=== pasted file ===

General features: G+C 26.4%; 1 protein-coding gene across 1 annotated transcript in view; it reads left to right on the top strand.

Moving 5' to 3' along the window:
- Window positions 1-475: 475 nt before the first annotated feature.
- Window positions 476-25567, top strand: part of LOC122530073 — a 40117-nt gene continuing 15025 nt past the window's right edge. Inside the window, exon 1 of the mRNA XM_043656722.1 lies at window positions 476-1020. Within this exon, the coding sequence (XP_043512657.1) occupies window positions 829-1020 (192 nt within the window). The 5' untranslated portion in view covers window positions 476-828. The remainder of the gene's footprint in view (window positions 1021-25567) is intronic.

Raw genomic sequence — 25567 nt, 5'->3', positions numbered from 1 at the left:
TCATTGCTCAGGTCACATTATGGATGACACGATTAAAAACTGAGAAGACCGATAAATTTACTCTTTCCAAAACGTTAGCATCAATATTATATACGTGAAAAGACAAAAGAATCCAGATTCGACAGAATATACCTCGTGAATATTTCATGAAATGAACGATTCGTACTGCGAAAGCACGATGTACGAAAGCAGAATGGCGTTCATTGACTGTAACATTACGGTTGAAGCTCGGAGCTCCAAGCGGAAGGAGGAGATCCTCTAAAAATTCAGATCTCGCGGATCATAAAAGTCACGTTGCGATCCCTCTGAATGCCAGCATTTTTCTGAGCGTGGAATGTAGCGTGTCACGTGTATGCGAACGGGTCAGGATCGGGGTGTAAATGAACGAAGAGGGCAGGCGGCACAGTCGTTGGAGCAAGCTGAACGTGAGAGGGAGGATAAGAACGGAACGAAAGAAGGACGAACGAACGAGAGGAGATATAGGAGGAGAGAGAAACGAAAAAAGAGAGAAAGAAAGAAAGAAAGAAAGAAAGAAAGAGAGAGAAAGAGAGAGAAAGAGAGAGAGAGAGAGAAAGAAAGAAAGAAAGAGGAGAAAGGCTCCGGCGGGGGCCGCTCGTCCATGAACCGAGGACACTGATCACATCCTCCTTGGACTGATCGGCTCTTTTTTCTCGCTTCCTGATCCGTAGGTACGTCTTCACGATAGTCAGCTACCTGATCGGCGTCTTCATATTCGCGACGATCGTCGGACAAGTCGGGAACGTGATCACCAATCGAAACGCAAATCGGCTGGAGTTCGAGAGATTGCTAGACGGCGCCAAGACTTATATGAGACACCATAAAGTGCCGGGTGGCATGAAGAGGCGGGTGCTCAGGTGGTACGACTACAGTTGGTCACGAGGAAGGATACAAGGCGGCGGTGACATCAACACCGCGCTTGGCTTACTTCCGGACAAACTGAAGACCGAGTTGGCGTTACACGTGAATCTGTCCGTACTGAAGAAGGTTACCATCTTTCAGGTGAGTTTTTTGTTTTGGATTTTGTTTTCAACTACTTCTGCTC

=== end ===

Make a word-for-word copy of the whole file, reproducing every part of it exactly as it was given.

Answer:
General features: G+C 26.4%; 1 protein-coding gene across 1 annotated transcript in view; it reads left to right on the top strand.

Moving 5' to 3' along the window:
- Window positions 1-475: 475 nt before the first annotated feature.
- Window positions 476-25567, top strand: part of LOC122530073 — a 40117-nt gene continuing 15025 nt past the window's right edge. Inside the window, exon 1 of the mRNA XM_043656722.1 lies at window positions 476-1020. Within this exon, the coding sequence (XP_043512657.1) occupies window positions 829-1020 (192 nt within the window). The 5' untranslated portion in view covers window positions 476-828. The remainder of the gene's footprint in view (window positions 1021-25567) is intronic.

Raw genomic sequence — 25567 nt, 5'->3', positions numbered from 1 at the left:
TCATTGCTCAGGTCACATTATGGATGACACGATTAAAAACTGAGAAGACCGATAAATTTACTCTTTCCAAAACGTTAGCATCAATATTATATACGTGAAAAGACAAAAGAATCCAGATTCGACAGAATATACCTCGTGAATATTTCATGAAATGAACGATTCGTACTGCGAAAGCACGATGTACGAAAGCAGAATGGCGTTCATTGACTGTAACATTACGGTTGAAGCTCGGAGCTCCAAGCGGAAGGAGGAGATCCTCTAAAAATTCAGATCTCGCGGATCATAAAAGTCACGTTGCGATCCCTCTGAATGCCAGCATTTTTCTGAGCGTGGAATGTAGCGTGTCACGTGTATGCGAACGGGTCAGGATCGGGGTGTAAATGAACGAAGAGGGCAGGCGGCACAGTCGTTGGAGCAAGCTGAACGTGAGAGGGAGGATAAGAACGGAACGAAAGAAGGACGAACGAACGAGAGGAGATATAGGAGGAGAGAGAAACGAAAAAAGAGAGAAAGAAAGAAAGAAAGAAAGAAAGAAAGAGAGAGAAAGAGAGAGAAAGAGAGAGAGAGAGAGAAAGAAAGAAAGAAAGAGGAGAAAGGCTCCGGCGGGGGCCGCTCGTCCATGAACCGAGGACACTGATCACATCCTCCTTGGACTGATCGGCTCTTTTTTCTCGCTTCCTGATCCGTAGGTACGTCTTCACGATAGTCAGCTACCTGATCGGCGTCTTCATATTCGCGACGATCGTCGGACAAGTCGGGAACGTGATCACCAATCGAAACGCAAATCGGCTGGAGTTCGAGAGATTGCTAGACGGCGCCAAGACTTATATGAGACACCATAAAGTGCCGGGTGGCATGAAGAGGCGGGTGCTCAGGTGGTACGACTACAGTTGGTCACGAGGAAGGATACAAGGCGGCGGTGACATCAACACCGCGCTTGGCTTACTTCCGGACAAACTGAAGACCGAGTTGGCGTTACACGTGAATCTGTCCGTACTGAAGAAGGTTACCATCTTTCAGGTGAGTTTTTTGTTTTGGATTTTGTTTTCAACTACTTCTGCTC